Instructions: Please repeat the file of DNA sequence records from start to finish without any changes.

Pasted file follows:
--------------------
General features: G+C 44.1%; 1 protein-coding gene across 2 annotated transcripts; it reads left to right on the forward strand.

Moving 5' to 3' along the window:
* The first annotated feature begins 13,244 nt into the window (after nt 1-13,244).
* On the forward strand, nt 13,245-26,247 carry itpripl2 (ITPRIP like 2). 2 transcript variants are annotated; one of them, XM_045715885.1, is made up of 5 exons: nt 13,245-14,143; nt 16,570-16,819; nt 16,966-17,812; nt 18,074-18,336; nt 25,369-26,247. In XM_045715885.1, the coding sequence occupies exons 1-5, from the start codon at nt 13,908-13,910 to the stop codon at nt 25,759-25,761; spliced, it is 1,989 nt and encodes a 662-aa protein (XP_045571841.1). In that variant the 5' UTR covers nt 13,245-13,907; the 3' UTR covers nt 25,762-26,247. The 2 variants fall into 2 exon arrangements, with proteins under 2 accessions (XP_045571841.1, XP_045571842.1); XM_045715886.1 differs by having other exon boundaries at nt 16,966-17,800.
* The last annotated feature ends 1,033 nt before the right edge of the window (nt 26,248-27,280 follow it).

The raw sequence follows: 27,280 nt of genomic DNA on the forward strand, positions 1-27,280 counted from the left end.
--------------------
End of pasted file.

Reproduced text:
General features: G+C 44.1%; 1 protein-coding gene across 2 annotated transcripts; it reads left to right on the forward strand.

Moving 5' to 3' along the window:
* The first annotated feature begins 13,244 nt into the window (after nt 1-13,244).
* On the forward strand, nt 13,245-26,247 carry itpripl2 (ITPRIP like 2). 2 transcript variants are annotated; one of them, XM_045715885.1, is made up of 5 exons: nt 13,245-14,143; nt 16,570-16,819; nt 16,966-17,812; nt 18,074-18,336; nt 25,369-26,247. In XM_045715885.1, the coding sequence occupies exons 1-5, from the start codon at nt 13,908-13,910 to the stop codon at nt 25,759-25,761; spliced, it is 1,989 nt and encodes a 662-aa protein (XP_045571841.1). In that variant the 5' UTR covers nt 13,245-13,907; the 3' UTR covers nt 25,762-26,247. The 2 variants fall into 2 exon arrangements, with proteins under 2 accessions (XP_045571841.1, XP_045571842.1); XM_045715886.1 differs by having other exon boundaries at nt 16,966-17,800.
* The last annotated feature ends 1,033 nt before the right edge of the window (nt 26,248-27,280 follow it).

The raw sequence follows: 27,280 nt of genomic DNA on the forward strand, positions 1-27,280 counted from the left end.